Re: Newbie issue [message #24567 is a reply to message #24565 ] Mon, 07 March 2011 23:48 UTC Go to previous messageGo to next message
avatar gibell  is currently offline gibell
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The problem is that we live in a world full of injection molded plastic which is literally dirt cheap. People are accustomed to thinking of anything made out of plastic to be very inexpensive. 3D printing is probably 10 times more expensive than an injection molded part, but this is still a lot cheaper than it used to be.

One can calculate the cost of a hollow cube 5 inches on a side. Simply take the surface area of 25 square inches, multiply by six for six faces, for 150 square inches. This is almost 1000 cm^2, so if it is 1mm thick it will be 100 cm^3 in volume, viola $150.

The model train guys are willing to spend a lot for custom designs ...

[Updated on: Mon, 07 March 2011 23:50 UTC]

Re: Newbie issue [message #24568 is a reply to message #24567 ] Tue, 08 March 2011 01:28 UTC Go to previous messageGo to next message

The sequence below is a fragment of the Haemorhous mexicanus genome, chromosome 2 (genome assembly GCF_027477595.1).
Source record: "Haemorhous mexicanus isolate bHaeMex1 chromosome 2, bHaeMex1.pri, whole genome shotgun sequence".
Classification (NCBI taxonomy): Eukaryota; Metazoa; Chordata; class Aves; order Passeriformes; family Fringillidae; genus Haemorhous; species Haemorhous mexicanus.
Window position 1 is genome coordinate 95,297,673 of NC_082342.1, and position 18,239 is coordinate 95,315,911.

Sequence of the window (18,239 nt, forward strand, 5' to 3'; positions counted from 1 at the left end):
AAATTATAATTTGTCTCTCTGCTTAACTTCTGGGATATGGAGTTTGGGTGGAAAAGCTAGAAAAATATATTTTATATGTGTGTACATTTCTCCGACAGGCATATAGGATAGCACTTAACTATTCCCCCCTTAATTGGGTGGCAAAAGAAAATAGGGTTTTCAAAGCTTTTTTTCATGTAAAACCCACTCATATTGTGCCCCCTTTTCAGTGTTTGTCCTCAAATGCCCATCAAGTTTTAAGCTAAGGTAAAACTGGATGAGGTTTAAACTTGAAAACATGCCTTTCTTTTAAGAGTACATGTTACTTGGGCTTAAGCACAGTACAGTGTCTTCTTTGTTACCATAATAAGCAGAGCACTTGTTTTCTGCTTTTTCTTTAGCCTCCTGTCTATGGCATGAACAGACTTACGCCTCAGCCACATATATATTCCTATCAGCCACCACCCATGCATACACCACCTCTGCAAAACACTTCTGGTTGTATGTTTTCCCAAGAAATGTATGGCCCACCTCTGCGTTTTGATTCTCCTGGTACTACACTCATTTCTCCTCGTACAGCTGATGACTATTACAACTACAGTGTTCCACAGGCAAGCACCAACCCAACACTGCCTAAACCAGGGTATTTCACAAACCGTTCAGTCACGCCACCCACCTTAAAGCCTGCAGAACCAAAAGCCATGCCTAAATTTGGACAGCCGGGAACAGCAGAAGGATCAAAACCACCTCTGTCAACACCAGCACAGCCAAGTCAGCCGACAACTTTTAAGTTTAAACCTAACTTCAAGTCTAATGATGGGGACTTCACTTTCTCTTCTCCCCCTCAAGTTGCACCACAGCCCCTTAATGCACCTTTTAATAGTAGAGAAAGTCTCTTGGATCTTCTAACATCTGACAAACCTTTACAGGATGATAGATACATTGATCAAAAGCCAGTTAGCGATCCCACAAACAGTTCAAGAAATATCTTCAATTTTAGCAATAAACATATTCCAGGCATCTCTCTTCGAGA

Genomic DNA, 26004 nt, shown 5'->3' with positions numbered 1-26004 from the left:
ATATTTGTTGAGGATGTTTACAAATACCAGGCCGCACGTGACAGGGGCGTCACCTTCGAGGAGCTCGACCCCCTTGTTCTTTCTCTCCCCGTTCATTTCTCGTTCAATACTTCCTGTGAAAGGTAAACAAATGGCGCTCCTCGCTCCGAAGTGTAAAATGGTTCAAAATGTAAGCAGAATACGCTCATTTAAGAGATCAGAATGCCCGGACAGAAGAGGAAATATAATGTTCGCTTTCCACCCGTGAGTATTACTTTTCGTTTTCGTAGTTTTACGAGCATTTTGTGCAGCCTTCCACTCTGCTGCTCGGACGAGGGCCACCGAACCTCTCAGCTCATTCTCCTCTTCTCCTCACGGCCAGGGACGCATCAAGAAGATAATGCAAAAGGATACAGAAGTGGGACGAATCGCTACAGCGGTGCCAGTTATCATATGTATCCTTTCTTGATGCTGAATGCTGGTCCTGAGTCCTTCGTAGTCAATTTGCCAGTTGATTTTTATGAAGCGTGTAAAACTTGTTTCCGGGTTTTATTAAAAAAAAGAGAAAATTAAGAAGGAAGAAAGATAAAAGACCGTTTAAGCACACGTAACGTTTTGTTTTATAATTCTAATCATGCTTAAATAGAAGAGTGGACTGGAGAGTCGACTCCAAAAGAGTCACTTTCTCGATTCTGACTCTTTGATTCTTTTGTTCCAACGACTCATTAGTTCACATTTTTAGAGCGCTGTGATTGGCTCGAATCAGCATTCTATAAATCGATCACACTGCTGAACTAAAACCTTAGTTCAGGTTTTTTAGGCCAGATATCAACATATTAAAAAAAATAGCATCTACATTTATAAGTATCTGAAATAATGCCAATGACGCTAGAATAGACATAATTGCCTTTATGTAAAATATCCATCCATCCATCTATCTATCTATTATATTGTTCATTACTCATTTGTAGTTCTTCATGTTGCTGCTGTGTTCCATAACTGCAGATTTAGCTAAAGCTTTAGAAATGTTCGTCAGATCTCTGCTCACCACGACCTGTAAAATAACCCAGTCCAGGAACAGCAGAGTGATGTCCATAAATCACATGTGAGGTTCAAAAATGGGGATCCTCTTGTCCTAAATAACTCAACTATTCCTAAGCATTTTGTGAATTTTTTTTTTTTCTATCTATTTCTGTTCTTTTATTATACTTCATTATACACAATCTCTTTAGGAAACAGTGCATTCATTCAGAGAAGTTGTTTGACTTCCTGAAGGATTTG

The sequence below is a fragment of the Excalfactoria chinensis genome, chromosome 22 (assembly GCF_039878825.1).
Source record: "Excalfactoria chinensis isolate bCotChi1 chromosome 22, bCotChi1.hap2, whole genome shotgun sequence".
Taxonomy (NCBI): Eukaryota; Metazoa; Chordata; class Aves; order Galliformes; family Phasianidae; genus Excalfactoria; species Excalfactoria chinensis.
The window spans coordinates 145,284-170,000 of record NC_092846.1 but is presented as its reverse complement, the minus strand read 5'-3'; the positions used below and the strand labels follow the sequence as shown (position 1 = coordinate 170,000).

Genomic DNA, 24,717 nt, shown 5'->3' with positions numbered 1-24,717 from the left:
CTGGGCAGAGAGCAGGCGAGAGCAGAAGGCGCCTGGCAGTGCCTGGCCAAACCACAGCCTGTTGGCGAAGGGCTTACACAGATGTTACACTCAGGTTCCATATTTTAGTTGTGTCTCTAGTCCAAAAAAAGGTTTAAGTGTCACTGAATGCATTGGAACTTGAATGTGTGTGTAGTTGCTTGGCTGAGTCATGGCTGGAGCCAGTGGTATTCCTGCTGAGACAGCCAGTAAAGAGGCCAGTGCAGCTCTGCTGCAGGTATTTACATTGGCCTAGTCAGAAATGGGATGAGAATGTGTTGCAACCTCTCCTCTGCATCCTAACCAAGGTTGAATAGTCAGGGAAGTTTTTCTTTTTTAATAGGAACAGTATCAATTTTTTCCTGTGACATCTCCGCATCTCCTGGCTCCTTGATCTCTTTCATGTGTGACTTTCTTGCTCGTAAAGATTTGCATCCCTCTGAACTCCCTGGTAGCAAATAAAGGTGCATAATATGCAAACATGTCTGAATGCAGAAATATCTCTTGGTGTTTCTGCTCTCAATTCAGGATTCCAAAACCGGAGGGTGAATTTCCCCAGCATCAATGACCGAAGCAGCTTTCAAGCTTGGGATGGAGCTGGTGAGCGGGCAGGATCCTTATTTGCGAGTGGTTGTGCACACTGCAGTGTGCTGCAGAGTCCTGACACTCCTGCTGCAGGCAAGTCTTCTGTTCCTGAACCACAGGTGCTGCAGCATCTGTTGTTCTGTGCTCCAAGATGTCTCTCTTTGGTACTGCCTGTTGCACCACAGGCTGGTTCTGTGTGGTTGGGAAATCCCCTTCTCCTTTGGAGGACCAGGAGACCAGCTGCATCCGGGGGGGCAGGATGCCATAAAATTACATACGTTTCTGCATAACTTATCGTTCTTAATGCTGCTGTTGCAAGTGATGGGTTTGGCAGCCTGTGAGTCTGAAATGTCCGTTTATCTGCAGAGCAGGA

avatar stonysmith  is currently offline stonysmith
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That's why I work in Z scale Smile 1/9th the volume of HO

It's not uncommon for a Brass Z scale house to run $45 or more, and a Laser-cut Wood kit will run $25-$50. My buildings at $25 from Shapeways seems cheap (to me) in comparison, even though the surface finish is not as smooth as you get from the other sources.

[Updated on: Tue, 08 March 2011 01:37 UTC]


Patience, Persistance, Politeness - the 3Ps will help us get us to Perfect Printed Products
Re: Newbie issue [message #24570 is a reply to message #24560 ] Tue, 08 March 2011 02:28 UTC Go to previous messageGo to next message
avatar kepardue  is currently offline kepardue
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Wow, hate to say it, but that makes scratch building seem like a much more compelling option at this point. I may go ahead and have this one printed for the experience and effect (it's intended to be a birthday gift for my father). Hoping to see these prices fall even more in the future.
Re: Newbie issue [message #24572 is a reply to message #24570 ] Tue, 08 March 2011 05:16 UTC Go to previous messageGo to next message
avatar GHP  is currently offline GHP